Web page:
19 Policy? As all of these pieces are brought to bear on policy, the fragmentation of those interests begins to show up in policy.


21 Fragmented Policy Represents the real, rational interests of different elements. –short-term, long-term; local, global; poor, rich As a whole, however, does not work together, and may collectively work against, for instance, mitigation of climate change. Fragmented policy becomes, perhaps, an accelerator or more integrated, more federal or global policy.

22 Impacts The knowledge that comes from climate science suggests a set of impacts –Agriculture –Forestry –Fisheries –Public health –Water resources –....


24 Consideration of Impacts (1) Existing problem with existing system to address the problem –Weaknesses in the system often associated with population stress, by vulnerable population, highly (anti) correlated with wealth and education Strongly dependent on extreme events, not the average –Hence want to know how extreme events will change Not clearly and distinctly addressed by efforts to mitigate greenhouse gas emissions –Motivator for Kyoto like policy?

25 Consideration of Impacts (2) Strongest levers for addressing the problem are –Societal capability (social integration, structure, communications) –Environmental warnings and alerts –Education (first responders, general public,....) –Engineering (air conditioners, green spaces,...)

26 Imagine your job was to reduce deaths from heat waves POPULATION CONSUMPTION ENERGYCLIMATE CHANGE Its going to get hotter! MITIGATE CLIMATE CHANGE or USE MORE ENERGY or...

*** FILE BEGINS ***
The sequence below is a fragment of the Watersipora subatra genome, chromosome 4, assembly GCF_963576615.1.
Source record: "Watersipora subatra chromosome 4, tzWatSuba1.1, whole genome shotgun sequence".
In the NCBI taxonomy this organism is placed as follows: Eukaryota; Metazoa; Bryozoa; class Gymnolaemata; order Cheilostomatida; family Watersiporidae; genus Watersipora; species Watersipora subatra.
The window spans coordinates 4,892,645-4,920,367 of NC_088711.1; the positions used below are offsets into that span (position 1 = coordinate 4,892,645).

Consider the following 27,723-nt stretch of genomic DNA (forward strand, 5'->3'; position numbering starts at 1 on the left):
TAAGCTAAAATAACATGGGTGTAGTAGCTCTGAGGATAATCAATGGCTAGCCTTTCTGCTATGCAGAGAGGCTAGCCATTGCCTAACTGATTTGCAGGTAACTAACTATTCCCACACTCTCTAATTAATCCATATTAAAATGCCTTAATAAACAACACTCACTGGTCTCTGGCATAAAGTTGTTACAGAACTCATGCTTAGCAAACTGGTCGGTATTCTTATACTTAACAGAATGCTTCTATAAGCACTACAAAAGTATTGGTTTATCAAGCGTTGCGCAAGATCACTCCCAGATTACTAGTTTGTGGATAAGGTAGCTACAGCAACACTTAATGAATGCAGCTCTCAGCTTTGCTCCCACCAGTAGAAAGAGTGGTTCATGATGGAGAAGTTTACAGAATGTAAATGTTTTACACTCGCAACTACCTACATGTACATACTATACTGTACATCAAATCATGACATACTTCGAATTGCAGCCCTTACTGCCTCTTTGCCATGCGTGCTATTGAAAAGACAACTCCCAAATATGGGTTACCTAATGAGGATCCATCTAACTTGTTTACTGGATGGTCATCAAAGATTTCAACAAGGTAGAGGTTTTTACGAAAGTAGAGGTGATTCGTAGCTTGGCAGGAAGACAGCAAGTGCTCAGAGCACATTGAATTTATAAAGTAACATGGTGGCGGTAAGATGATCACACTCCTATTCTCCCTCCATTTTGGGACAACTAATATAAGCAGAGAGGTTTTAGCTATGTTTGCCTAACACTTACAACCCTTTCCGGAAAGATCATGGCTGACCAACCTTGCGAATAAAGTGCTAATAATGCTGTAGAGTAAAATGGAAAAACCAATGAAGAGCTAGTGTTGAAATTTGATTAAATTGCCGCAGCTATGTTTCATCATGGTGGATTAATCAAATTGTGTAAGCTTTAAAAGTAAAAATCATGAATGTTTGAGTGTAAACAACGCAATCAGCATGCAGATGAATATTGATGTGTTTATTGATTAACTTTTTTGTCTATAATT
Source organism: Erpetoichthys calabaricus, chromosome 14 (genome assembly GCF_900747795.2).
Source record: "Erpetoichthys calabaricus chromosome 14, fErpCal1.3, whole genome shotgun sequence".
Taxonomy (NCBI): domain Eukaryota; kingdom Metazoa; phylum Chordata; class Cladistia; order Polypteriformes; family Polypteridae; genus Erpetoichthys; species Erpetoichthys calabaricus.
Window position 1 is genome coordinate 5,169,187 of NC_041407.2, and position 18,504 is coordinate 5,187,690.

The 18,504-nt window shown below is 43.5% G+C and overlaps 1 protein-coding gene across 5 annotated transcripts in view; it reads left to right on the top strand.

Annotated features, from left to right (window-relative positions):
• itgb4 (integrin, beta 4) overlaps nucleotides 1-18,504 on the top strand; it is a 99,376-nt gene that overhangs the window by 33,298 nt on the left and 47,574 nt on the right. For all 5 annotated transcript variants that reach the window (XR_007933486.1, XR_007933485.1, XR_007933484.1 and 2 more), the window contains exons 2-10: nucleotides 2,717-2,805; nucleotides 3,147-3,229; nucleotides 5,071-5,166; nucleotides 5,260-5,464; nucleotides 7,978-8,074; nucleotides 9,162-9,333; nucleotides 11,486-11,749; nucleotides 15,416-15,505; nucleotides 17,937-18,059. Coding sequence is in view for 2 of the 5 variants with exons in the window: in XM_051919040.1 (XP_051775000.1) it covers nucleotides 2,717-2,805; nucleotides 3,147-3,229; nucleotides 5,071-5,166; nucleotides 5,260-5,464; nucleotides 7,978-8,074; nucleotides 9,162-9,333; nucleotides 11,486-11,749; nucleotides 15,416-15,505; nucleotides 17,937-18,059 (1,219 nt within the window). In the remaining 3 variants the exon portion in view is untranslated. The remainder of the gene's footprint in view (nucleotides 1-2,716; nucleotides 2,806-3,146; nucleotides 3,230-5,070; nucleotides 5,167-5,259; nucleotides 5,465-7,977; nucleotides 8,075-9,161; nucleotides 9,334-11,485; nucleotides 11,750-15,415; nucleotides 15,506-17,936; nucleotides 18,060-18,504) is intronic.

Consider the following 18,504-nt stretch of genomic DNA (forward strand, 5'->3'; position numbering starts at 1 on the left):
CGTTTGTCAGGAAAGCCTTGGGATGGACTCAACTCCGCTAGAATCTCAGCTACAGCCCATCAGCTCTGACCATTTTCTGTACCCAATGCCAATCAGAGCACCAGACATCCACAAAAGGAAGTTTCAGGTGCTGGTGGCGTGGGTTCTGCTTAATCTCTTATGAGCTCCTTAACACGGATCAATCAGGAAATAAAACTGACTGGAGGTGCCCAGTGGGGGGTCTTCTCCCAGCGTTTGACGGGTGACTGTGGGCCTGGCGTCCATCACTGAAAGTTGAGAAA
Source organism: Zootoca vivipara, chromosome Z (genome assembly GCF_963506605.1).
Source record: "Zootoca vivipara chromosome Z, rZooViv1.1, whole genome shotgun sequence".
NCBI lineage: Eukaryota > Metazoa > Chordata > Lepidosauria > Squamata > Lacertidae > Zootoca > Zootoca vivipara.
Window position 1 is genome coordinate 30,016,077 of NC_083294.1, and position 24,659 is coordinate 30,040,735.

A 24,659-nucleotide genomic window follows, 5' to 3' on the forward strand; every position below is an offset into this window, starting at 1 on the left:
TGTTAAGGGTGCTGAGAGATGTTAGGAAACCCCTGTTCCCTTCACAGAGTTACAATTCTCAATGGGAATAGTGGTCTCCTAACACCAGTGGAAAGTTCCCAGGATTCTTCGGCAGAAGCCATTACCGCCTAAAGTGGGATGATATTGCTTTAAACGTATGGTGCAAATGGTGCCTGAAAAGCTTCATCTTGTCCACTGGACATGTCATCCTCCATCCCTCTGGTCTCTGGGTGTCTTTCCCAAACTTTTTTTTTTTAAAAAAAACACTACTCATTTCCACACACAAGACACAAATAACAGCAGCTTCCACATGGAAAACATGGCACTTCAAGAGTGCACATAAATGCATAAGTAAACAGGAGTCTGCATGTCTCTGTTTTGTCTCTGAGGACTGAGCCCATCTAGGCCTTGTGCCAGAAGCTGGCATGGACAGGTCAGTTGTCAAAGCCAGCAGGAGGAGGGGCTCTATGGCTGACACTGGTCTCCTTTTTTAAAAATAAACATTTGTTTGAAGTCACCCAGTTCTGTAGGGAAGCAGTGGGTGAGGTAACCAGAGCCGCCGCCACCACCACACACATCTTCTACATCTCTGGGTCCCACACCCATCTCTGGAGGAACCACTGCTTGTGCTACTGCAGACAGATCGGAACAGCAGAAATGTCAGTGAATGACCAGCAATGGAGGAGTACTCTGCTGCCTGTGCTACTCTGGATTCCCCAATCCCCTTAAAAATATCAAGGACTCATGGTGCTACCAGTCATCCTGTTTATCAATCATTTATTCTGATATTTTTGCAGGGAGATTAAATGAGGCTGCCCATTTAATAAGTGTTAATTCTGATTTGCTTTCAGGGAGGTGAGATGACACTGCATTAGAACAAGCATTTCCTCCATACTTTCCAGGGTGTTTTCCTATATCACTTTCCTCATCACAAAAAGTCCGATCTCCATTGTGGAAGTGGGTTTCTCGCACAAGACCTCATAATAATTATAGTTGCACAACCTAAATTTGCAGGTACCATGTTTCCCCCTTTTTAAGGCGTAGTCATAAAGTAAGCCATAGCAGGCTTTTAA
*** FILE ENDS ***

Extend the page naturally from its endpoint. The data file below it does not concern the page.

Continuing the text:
27 Integrated or systematic impacts Water resources, public health, agriculture, taken in isolation rich countries can imagine that they have technological and engineering solutions to these problems, but what about their combined impacts


29 What important elements are still missing? Law Business Religion Geopolitical Migration – what people do Education

30 There are important elements still missing Law –Law offers a possible entry into the system. Links policy and de facto laws Links economic windfalls and losses Links impacts Links ethical considerations.... –Promotes, perhaps, policy

31 From Farber: Legal Status Climate models establish a lower end estimate for global temperature impacts, but the distribution is less clearly bounded on the high side – or in simpler terms, the high- end risk may be considerable. The models are better at predicting temperature patterns than precipitation patterns, and global predictions are considerably firmer than more localized ones. Economic models are much less advanced, and their conclusions should be used with caution. Unfortunately, economists are not always careful about incorporating uncertainty into their policy recommendations.

32 From Farber: Legal Status Climate scientists have created a unique institutional system for assessing and improving models, going well beyond the usual system of peer review. Consequently, their conclusions should be entitled to considerable credence by courts and agencies. Model predictions cannot be taken as gospel. There is considerable residual uncertainty about climate change impacts that cannot be fully quantified. The uncertainties on the whole make climate change a more serious problem rather than providing a source of comfort. The policy process should be designed with this uncertainty in mind. For instance, rather than focusing on a single cost-benefit analysis for proposed regulatory actions, the Office of Management and Budget (OMB), which oversees federal regulatory policy, might do better to require the development of standardized scenarios for agencies to use.